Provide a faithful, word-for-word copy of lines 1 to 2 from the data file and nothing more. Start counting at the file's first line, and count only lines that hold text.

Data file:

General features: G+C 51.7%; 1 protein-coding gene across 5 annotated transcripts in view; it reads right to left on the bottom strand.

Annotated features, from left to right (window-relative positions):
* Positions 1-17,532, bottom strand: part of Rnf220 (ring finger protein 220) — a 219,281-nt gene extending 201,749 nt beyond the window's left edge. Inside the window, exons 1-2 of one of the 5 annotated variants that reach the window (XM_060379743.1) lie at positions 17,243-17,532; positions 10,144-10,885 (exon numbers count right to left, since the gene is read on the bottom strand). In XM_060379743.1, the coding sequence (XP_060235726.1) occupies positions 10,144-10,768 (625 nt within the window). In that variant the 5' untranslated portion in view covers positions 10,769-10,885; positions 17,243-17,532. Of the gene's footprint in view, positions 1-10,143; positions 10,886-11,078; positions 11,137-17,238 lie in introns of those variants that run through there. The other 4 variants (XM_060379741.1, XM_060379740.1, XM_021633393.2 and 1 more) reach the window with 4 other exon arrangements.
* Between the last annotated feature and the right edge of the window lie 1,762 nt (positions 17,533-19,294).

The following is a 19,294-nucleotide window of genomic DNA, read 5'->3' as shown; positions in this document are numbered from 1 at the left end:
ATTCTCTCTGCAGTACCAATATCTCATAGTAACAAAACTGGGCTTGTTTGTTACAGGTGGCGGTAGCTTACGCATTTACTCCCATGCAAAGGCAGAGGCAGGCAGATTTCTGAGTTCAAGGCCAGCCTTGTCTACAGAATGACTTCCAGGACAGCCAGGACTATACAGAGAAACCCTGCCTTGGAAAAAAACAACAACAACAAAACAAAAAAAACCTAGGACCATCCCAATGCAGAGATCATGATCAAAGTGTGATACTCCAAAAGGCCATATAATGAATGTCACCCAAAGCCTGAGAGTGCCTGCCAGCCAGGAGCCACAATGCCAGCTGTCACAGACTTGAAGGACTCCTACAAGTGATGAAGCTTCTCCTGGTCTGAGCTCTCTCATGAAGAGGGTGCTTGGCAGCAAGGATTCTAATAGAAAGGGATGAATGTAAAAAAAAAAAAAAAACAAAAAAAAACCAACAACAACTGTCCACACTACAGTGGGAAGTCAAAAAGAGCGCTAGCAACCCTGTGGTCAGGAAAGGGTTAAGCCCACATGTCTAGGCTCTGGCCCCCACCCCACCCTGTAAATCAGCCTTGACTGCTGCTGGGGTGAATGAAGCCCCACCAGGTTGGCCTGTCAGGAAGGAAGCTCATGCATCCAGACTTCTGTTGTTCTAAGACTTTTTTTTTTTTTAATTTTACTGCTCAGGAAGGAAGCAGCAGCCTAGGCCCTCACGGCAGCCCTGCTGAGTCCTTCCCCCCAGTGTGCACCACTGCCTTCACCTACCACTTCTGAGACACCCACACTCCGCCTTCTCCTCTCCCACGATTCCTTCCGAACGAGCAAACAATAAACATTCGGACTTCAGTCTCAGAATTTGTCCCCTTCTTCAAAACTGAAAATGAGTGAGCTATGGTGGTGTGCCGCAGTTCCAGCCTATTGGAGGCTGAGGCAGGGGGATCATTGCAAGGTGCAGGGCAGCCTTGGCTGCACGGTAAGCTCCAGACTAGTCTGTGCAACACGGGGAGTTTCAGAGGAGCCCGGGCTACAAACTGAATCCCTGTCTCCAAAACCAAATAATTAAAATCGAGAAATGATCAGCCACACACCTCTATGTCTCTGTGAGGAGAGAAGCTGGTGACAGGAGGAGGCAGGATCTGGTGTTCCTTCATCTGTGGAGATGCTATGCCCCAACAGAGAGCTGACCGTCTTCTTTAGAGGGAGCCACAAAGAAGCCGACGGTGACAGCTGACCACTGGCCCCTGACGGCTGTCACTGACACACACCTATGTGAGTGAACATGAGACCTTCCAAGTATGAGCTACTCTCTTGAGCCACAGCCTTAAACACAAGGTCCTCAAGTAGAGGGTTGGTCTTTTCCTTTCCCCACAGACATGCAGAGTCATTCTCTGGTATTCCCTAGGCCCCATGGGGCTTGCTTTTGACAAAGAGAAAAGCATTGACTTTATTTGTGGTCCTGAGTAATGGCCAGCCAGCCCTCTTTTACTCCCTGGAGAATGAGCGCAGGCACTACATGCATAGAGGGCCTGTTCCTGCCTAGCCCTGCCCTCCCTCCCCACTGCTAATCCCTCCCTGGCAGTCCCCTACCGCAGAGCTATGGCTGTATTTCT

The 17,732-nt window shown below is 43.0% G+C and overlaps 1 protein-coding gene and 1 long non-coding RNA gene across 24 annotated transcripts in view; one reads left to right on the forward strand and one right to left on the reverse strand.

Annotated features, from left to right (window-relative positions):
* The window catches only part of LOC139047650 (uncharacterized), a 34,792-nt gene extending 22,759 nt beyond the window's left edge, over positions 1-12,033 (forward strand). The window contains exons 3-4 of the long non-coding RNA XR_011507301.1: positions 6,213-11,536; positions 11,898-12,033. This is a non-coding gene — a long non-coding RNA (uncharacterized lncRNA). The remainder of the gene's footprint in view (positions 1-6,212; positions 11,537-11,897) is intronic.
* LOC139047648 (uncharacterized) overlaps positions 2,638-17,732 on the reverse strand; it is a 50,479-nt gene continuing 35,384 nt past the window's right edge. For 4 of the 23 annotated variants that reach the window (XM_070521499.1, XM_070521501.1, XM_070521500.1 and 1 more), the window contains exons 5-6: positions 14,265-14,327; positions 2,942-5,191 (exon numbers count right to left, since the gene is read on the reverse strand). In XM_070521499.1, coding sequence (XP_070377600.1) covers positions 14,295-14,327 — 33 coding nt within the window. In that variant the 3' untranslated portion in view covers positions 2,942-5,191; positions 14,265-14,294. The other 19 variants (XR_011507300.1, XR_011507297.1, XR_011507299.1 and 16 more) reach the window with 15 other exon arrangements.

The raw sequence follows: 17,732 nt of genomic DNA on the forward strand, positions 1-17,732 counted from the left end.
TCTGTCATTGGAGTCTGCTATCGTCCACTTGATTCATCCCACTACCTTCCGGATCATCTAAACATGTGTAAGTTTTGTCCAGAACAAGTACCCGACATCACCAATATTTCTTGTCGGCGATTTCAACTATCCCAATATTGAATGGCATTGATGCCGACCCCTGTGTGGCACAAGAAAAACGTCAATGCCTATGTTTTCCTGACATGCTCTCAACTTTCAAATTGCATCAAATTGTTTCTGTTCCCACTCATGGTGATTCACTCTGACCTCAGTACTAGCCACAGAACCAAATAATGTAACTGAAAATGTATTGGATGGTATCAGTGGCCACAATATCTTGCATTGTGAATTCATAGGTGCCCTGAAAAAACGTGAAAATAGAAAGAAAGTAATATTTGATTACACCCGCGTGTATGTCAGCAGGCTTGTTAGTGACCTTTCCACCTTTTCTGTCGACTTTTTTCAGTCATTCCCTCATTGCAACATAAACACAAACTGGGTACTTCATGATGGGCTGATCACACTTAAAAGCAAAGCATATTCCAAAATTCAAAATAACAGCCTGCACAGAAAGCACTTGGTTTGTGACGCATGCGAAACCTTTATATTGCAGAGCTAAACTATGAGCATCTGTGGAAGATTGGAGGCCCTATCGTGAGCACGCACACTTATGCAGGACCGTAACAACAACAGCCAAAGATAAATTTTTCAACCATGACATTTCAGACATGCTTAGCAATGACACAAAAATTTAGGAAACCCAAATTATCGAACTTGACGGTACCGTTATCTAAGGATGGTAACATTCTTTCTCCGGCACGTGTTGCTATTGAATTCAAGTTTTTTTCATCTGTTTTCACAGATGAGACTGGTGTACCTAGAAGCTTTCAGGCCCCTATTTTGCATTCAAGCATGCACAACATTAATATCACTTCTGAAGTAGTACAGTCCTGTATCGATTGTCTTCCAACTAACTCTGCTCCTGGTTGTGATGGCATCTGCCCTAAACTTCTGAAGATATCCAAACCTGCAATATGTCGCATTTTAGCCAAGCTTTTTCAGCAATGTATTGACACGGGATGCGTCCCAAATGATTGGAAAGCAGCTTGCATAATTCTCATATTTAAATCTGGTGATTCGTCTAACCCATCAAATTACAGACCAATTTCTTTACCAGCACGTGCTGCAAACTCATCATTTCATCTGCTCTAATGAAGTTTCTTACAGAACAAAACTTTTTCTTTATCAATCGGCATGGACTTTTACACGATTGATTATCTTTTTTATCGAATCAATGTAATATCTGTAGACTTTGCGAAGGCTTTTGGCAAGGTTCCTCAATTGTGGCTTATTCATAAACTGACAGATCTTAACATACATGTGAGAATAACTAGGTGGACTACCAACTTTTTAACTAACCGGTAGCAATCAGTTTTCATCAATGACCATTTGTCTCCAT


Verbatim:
General features: G+C 51.7%; 1 protein-coding gene across 5 annotated transcripts in view; it reads right to left on the bottom strand.

Annotated features, from left to right (window-relative positions):